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Open Access Highlights of the Didymellaceae: A polyphasic approach to characterise Phoma and related pleosporalean genera

Fungal taxonomists routinely encounter problems when dealing with asexual fungal species due to poly- and paraphyletic generic phylogenies, and unclear species boundaries. These problems are aptly illustrated in the genus Phoma. This phytopathologically significant fungal genus is currently subdivided into nine sections which are mainly based on a single or just a few morphological characters. However, this subdivision is ambiguous as several of the section-specific characters can occur within a single species. In addition, many teleomorph genera have been linked to Phoma, three of which are recognised here. In this study it is attempted to delineate generic boundaries, and to come to a generic circumscription which is more correct from an evolutionary point of view by means of multilocus sequence typing. Therefore, multiple analyses were conducted utilising sequences obtained from 28S nrDNA (Large Subunit – LSU), 18S nrDNA (Small Subunit – SSU), the Internal Transcribed Spacer regions 1 & 2 and 5.8S nrDNA (ITS), and part of theβ -tubulin (TUB) gene region. A total of 324 strains were included in the analyses of which most belonged to Phoma taxa, whilst 54 to related pleosporalean fungi. In total, 206 taxa were investigated, of which 159 are known to have affinities to Phoma. The phylogenetic analysis revealed that the current Boeremaean subdivision is incorrect from an evolutionary point of view, revealing the genus to be highly polyphyletic. Phoma species are retrieved in six distinct clades within the Pleosporales, and appear to reside in different families. The majority of the species, however, including the generic type, clustered in a recently established family, Didymellaceae. In the second part of this study, the phylogenetic variation of the species and varieties in this clade was further assessed. Next to the genus Didymella, which is considered to be the sole teleomorph of Phoma s. str., we also retrieved taxa belonging to the teleomorph genera Leptosphaerulina and Macroventuria in this clade. Based on the sequence data obtained, the Didymellaceae segregate into at least 18 distinct clusters, of which many can be associated with several specific taxonomic characters. Four of these clusters were defined well enough by means of phylogeny and morphology, so that the associated taxa could be transferred to separate genera. Aditionally, this study addresses the taxonomic description of eight species and two varieties that are novel to science, and the recombination of 61 additional taxa. Taxonomic novelties: New genus: Boeremia Aveskamp, Gruyter& Verkley. New species: Phoma brasiliensis Aveskamp, Gruyter & Verkley, Ph. bulgarica Aveskamp, Gruyter & Verkley, Ph. dactylidis Aveskamp, Gruyter & Verkley, Ph. dimorpha Aveskamp, Gruyter & Verkley, Ph. longicolla Aveskamp, Gruyter& Verkley, Ph. minor Aveskamp, Gruyter & Verkley, Ph. pedeiae Aveskamp, Gruyter & Verkley, Ph. saxea Aveskamp, Gruyter & Verkley. New varieties: Boeremia exigua var. gilvescens Aveskamp, Gruyter & Verkley, B. exigua var. pseudolilacis Aveskamp, Gruyter & Verkley. New combinations: Boeremia crinicola (Siemasko) Aveskamp, Gruyter & Verkley, B. diversispora (Bubák) Aveskamp, Gruyter & Verkley, B. exigua var. exigua (Desm.) Aveskamp, Gruyter & Verkley, B. exigua var. heteromorpha (Schulzer & Sacc.) Aveskamp, Gruyter & Verkley, B. exigua var. lilacis (Sacc.) Aveskamp, Gruyter & Verkley, B. exigua var. linicola (Naumov & Vassiljevsky) Aveskamp, Gruyter & Verkley, B. exigua var. populi (Gruyter & Scheer) Aveskamp, Gruyter & Verkley, B. exigua var. coffeae (Henn.) Aveskamp, Gruyter & Verkley, B. exigua var. viburni (Roum. ex. Sacc.) Aveskamp, Gruyter & Verkley, B. foveata (Foister) Aveskamp, Gruyter & Verkley, B. lycopersici (Cooke) Aveskamp, Gruyter & Verkley, B. noackiana (Allesch.) Aveskamp, Gruyter & Verkley, B. sambuci-nigrae (Sacc.) Aveskamp, Gruyter & Verkley, B. strasseri (Moesz) Aveskamp, Gruyter & Verkley, B. telephii (Vestergr.) Aveskamp, Gruyter & Verkley, Epicoccum pimprinum (P.N. Mathur, S.K. Menon & Thirum.) Aveskamp, Gruyter & Verkley, E. sorghi (Sacc.) Aveskamp, Gruyter & Verkley, Peyronellaea americana (Morgan-Jones & J.F. White) Aveskamp, Gruyter & Verkley, Pey. alectorolophi (Rehm.) Aveskamp, Gruyter & Verkley, Pey. anserina (Marchal) Aveskamp, Gruyter& Verkley, Pey. arachidicola (Khokhr.) Aveskamp, Gruyter & Verkley, Pey. aurea (Gruyter, Noordel. & Boerema) Aveskamp, Gruyter & Verkley, Pey. calorpreferens (Boerema, Gruyter & Noordel.) Aveskamp, Gruyter & Verkley, Pey. coffeae-arabicae (Aveskamp, Verkley & Gruyter) Aveskamp, Gruyter & Verkley, Pey. curtisii (Berk.) Aveskamp, Gruyter & Verkley, Pey. eucalyptica (Sacc.) Aveskamp, Gruyter & Verkley, Pey. gardeniae (S. Chandra & Tandon) Aveskamp, Gruyter & Verkley, Pey. lethalis (Ellis & Bartholomew) Aveskamp, Gruyter & Verkley, Pey. pomorum var. pomorum (Thüm.) Aveskamp, Gruyter & Verkley, Pey. pomorum var. circinata (Kusnezowa) Aveskamp, Gruyter & Verkley, Pey. pomorum var. cyanea (Jooste & Papendorf) Aveskamp, Gruyter & Verkley, Pey. obtusa (Fuckel) Aveskamp, Gruyter & Verkley, Pey. pinodella (L.K. Jones) Aveskamp, Gruyter & Verkley, Pey. pinodes (Berk. & A. Bloxam) Aveskamp, Gruyter & Verkley, Pey. protuberans (Lév.) Aveskamp, Gruyter & Verkley, Pey. sancta (Aveskamp, Gruyter & Verkley) Aveskamp, Gruyter & Verkley, Pey. subglomerata (Boerema, Gruyter & Noordel.) Aveskamp, Gruyter& Verkley, Pey. zeae-maydis (Arny & R.R. Nelson)Aveskamp, Gruyter & Verkley, Phoma clematidis-rectae (Petr.) Aveskamp, Woudenberg & Gruyter, Ph. noackiana (Allesch.) Aveskamp, Gruyter & Verkley, Stagonosporopsis ajacis (Thüm.) Aveskamp, Gruyter & Verkley, S. andigena (Turkenst.) Aveskamp, Gruyter & Verkley, S. artemisiicola (Hollós) Aveskamp, Gruyter & Verkley, S. astragali (Cooke & Harkn.) Aveskamp, Gruyter & Verkley, S. caricae (Sydow & P. Sydow) Aveskamp, Gruyter & Verkley, S. crystalliniformis (Loer., R. Navarro, M. Lôbo & Turkenst.) Aveskamp, Gruyter & Verkley, S. cucurbitacearum (Fr.) Aveskamp, Gruyter & Verkley, S. dorenboschii (Noordel. & Gruyter) Aveskamp, Gruyter & Verkley, S. heliopsidis (H.C. Greene) Aveskamp, Gruyter & Verkley, S. ligulicola var. ligulicola (K.F. Baker, Dimock & L.H. Davis) Aveskamp, Gruyter & Verkley, S. ligulicola var. inoxydabilis (Boerema) Aveskamp, Gruyter & Verkley, S. loticola (Died.) Aveskamp, Gruyter & Verkley, S. oculo-hominis (Punith.) Aveskamp, Gruyter & Verkley, S. rudbeckiae (Fairm.) Aveskamp, Gruyter & Verkley, S. trachelii (Allesch.) Aveskamp, Gruyter & Verkley, S. valerianellaea (Gindrat, Semecnik & Bolay) Aveskamp, Gruyter & Verkley. New names: Peyronellaea australis Aveskamp, Gruyter & Verkley, Phoma fungicola Aveskamp, Gruyter & Verkley, Ph. novae-verbascicola Aveskamp, Gruyter & Verkley.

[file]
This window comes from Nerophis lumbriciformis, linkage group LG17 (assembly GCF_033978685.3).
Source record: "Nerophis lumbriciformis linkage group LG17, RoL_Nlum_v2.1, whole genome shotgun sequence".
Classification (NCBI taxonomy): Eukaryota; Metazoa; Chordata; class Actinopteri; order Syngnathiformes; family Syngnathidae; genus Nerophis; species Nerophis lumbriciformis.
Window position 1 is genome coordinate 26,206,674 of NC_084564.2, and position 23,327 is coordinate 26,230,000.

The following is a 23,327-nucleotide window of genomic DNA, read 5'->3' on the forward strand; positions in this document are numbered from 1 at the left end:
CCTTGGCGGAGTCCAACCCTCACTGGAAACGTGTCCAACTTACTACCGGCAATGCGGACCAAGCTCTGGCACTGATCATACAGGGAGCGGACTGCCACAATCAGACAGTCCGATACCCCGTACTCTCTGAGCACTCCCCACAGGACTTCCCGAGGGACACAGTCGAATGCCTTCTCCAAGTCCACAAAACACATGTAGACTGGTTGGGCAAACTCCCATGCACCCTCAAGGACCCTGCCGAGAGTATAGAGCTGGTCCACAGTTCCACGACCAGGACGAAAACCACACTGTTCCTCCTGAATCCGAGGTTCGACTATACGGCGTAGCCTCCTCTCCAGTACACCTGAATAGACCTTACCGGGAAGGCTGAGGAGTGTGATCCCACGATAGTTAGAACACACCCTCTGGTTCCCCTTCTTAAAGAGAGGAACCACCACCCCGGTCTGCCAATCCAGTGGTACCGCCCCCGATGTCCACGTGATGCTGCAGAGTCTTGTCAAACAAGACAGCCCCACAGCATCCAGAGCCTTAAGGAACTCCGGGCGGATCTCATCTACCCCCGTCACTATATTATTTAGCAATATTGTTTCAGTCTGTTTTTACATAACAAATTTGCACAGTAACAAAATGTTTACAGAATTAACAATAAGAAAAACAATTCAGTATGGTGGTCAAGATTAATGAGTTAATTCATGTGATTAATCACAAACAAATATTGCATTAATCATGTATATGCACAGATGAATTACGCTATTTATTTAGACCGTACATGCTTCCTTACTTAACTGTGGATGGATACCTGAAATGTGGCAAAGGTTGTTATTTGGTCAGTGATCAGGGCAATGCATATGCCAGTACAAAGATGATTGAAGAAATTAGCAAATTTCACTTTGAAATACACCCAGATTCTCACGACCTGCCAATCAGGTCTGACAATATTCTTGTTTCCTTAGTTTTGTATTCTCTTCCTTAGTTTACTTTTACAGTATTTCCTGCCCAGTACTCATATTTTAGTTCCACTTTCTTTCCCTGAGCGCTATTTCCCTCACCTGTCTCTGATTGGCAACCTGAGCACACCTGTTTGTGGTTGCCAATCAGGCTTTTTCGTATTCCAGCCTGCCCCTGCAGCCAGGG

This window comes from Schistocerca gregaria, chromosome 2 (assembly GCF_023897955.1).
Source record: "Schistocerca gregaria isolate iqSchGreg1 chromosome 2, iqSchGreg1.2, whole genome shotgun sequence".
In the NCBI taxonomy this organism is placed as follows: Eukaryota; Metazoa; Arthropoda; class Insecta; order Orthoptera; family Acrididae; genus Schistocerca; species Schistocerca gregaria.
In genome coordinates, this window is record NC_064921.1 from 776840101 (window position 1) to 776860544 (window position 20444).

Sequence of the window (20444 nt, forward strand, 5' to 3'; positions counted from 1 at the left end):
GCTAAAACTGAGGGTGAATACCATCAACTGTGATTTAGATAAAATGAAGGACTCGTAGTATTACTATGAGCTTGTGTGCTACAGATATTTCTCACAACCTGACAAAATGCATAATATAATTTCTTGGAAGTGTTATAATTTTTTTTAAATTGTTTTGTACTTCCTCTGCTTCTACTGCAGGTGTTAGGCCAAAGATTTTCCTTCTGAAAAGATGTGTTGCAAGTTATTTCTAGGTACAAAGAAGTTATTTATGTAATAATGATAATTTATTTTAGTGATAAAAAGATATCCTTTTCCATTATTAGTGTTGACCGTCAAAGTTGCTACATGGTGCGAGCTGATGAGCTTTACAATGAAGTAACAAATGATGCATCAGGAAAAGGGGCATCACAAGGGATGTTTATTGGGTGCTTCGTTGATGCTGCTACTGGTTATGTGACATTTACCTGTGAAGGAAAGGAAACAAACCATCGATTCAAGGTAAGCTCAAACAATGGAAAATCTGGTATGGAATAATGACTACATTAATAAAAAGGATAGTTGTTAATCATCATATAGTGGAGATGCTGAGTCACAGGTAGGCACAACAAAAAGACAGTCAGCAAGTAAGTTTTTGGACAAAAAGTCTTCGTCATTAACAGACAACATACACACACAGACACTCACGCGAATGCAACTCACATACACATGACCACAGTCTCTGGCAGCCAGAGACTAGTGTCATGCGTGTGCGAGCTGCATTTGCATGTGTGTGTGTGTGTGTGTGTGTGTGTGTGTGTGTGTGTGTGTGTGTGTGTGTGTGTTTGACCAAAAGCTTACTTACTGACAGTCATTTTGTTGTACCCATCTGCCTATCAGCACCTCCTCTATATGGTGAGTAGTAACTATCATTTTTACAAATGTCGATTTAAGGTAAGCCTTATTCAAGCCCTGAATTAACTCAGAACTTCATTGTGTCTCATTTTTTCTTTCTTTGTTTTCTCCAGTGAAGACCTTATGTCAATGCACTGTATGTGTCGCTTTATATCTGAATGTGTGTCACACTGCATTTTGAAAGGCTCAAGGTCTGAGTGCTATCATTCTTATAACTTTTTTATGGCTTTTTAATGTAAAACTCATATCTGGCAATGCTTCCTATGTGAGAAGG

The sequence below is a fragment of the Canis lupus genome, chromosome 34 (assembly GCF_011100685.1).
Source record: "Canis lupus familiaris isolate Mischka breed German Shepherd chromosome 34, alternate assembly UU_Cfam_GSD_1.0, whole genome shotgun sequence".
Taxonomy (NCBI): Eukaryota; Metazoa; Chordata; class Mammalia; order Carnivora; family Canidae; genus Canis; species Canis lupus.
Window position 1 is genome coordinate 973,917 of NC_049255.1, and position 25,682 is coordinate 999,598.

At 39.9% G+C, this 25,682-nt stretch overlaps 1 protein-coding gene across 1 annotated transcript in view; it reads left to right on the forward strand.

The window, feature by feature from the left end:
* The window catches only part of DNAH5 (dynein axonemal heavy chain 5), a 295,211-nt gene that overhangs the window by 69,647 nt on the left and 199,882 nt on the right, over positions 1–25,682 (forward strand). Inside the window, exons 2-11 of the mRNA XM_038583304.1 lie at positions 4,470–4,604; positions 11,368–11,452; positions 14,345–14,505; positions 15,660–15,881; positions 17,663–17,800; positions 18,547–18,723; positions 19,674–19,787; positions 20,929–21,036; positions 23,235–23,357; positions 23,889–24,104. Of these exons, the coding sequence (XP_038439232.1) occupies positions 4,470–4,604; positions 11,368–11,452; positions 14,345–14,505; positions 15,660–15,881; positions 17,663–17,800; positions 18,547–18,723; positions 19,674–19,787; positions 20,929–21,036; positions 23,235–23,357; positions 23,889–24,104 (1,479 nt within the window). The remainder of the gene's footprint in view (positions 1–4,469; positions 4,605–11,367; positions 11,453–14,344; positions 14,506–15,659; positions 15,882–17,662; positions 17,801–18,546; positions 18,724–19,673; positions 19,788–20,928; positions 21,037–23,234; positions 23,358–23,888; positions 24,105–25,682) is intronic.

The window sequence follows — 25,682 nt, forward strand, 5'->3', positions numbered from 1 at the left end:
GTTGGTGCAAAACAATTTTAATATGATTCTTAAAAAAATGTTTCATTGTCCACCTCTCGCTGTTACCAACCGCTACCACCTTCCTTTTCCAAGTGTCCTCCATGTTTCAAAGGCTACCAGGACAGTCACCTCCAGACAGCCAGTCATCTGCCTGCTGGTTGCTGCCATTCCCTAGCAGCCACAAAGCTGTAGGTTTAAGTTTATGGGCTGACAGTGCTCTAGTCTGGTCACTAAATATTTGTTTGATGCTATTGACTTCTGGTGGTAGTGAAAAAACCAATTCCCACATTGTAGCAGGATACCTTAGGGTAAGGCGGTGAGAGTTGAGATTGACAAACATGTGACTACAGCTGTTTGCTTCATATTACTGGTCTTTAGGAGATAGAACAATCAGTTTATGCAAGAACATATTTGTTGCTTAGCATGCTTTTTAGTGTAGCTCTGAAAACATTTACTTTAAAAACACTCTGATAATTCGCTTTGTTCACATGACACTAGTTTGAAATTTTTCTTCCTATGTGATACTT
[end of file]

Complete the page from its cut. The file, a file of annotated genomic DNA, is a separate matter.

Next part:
Keywords: Boeremia; DNA phylogeny; Didymella; Didymellaceae; Epicoccum; Leptosphaerulina; Macroventuria; Peyronellaea; Phoma; Pleosporales; Stagonosporopsis; coelomycetes; taxonomy

Document Type: Research Article

Publication date: March 1, 2010

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  • Studies in Mycology is an international journal which publishes systematic monographs of filamentous fungi and yeasts, and special topical issues related to all fields of mycology, biotechnology, ecology, molecular biology, pathology and systematics. The journal is Open-Access and contains monographs or topical issues (5–6 papers per issue). There are no restrictions of length, although it is generally expected that manuscripts should be at least 50 A4 pages in print.